A lawsuit filed against Sumner Redstone and others by creditors of the bankrupt Midway Games has been dismissed, although the judge in the case made it very clear he wasn't happy about doing it.
The long-troubled Midway Games filed for Chapter 11 bankruptcy in early 2009, soon after tycoon Sumner Redstone sold his 87 percent interest in the company to the previously unknown Mark Thomas for the paltry sum of $100,000. The deal smelled all kinds of fishy to all kinds of people, leading to allegations of insider trading and, eventually, a lawsuit against Redstone, Thomas and others, claiming fraudulent transfers, breach of fiduciary duty and other such arcane financial whaddayacallits.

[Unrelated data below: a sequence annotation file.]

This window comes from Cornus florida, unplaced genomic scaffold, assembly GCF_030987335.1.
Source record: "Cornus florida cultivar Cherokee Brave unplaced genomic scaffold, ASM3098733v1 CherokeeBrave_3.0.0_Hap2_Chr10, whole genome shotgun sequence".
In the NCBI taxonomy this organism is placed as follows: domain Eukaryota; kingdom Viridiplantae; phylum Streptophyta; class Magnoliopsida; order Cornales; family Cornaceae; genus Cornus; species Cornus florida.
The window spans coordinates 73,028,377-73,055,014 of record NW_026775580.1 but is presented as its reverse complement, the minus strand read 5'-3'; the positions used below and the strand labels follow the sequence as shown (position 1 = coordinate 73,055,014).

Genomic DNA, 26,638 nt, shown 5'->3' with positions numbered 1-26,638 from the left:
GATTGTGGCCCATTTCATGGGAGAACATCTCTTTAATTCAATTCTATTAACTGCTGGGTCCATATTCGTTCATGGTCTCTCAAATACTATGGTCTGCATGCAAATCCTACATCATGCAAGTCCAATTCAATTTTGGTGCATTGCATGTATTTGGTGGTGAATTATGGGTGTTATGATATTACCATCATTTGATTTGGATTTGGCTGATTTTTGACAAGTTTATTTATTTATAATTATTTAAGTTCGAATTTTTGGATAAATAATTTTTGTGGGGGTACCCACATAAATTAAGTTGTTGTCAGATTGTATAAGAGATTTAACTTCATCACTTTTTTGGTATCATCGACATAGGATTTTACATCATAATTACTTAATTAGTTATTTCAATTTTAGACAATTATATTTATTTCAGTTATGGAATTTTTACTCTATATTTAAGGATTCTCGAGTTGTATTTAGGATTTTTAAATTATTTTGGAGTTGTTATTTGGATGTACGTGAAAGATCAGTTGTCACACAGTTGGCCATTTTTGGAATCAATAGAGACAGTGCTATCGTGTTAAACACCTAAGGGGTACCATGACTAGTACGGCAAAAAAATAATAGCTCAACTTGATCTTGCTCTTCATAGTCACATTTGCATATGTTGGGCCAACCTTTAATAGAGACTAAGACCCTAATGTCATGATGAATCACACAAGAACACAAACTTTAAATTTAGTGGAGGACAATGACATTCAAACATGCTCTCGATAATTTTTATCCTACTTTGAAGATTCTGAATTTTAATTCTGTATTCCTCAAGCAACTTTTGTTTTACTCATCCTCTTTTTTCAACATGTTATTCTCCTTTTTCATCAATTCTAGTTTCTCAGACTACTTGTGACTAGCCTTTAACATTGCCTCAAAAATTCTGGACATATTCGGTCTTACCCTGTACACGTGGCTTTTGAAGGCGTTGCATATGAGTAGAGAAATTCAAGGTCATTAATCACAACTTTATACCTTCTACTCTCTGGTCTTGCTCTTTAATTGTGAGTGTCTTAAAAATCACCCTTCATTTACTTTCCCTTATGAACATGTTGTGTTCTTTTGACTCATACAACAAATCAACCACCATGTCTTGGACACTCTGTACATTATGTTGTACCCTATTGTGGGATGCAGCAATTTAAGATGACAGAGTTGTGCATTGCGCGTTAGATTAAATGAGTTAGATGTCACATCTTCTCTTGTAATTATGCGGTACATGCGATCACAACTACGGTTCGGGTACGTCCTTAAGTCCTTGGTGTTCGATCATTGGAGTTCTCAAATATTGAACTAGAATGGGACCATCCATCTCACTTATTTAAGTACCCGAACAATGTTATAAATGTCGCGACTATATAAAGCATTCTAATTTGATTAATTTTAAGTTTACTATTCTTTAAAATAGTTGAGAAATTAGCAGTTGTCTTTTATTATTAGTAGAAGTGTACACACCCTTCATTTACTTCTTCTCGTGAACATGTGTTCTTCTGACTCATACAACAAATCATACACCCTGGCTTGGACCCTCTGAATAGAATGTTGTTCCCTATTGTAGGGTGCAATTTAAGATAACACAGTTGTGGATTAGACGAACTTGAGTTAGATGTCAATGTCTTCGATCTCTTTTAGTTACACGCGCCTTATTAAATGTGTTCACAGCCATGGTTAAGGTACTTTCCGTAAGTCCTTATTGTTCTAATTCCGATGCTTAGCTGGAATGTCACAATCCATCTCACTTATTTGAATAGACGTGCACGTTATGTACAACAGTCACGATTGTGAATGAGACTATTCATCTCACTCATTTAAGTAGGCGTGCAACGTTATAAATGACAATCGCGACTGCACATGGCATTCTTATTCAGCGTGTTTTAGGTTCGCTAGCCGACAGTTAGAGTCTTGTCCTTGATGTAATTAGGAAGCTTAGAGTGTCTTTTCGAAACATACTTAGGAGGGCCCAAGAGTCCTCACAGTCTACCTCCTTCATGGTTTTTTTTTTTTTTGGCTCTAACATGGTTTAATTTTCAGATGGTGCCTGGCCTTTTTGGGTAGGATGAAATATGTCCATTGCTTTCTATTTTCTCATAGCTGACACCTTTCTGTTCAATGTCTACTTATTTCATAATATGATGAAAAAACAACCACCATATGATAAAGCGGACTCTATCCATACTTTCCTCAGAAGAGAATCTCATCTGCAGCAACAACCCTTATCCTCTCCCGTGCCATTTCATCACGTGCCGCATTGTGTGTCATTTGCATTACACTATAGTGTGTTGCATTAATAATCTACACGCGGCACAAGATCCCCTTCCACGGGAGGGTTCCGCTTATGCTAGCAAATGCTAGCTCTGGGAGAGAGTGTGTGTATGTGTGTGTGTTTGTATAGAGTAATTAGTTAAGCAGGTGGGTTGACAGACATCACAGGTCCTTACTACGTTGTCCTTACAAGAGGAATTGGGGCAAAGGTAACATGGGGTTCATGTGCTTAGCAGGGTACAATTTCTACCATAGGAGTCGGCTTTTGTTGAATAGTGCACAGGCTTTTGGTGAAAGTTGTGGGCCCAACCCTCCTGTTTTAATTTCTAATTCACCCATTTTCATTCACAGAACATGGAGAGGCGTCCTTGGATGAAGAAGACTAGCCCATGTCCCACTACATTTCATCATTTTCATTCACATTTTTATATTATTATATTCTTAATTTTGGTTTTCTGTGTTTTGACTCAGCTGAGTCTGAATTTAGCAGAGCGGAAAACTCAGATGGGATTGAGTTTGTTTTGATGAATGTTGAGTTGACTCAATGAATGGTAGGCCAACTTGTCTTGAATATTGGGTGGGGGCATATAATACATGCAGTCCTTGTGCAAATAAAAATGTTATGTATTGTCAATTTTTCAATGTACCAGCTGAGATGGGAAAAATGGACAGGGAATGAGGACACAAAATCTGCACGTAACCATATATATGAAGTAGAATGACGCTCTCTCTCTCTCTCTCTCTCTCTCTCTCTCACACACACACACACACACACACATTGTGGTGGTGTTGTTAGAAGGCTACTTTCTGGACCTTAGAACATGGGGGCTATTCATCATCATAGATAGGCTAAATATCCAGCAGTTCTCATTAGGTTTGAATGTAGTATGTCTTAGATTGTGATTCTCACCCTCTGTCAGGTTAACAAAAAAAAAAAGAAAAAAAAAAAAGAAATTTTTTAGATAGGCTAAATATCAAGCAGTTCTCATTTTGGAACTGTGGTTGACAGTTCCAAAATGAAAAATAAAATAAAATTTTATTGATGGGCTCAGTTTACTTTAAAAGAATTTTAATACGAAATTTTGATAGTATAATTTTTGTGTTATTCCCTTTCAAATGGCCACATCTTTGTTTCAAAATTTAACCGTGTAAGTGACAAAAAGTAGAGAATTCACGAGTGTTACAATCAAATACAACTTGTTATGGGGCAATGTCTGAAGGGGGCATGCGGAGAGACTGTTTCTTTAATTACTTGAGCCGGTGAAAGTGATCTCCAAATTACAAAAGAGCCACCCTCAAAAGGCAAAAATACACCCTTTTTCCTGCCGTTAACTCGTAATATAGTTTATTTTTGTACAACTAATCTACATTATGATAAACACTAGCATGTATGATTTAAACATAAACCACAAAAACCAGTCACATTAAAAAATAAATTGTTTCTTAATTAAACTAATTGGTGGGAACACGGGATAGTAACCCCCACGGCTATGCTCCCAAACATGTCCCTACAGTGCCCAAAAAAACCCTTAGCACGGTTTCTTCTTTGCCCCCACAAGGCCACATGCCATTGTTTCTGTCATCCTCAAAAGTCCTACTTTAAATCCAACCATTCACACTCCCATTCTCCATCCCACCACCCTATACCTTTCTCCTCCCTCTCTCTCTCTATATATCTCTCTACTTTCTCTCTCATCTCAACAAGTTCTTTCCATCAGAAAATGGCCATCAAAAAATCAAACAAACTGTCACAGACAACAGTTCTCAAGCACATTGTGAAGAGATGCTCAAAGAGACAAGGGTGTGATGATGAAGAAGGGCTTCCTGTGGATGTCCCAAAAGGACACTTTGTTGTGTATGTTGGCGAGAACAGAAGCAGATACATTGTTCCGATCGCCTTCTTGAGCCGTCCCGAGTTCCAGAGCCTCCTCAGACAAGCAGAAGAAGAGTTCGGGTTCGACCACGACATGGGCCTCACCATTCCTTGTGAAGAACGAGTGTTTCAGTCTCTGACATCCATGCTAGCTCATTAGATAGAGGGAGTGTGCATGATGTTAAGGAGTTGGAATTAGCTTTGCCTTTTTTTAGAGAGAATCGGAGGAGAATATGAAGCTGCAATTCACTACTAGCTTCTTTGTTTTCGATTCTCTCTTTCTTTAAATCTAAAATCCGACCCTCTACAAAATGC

That suit has now been dismissed by a U.S. bankruptcy court, which declared that Redstone and the Midway board of directors did not breach its duties to stakeholders or engage in other illegal activities. The judge in the case did, however, make a point of noting that while the Midway executives didn't break the law, they certainly don't deserve any kudos for their behavior.
"The decision is not an endorsement of any of the defendants' actions," Judge Kevin Gross wrote in his ruling. "The defendants oversaw the ruin of a once highly successful company, only to hide behind the protective skirt of Delaware law, which the court is bound to apply."
Some claims against Redstone's National Amusements company, which holds controlling interests in entities like CBS Corporation and Viacom, were allowed to stand, including one that "seeks to demote the remaining $20 million unsecured portion of the loans not sold to Thomas to the level of equity." None of it will have any impact on Midway itself, though; the fate of the once-great gaming company was decided last summer, when Warner purchased "substantially all" of Midway's assets for $33 million.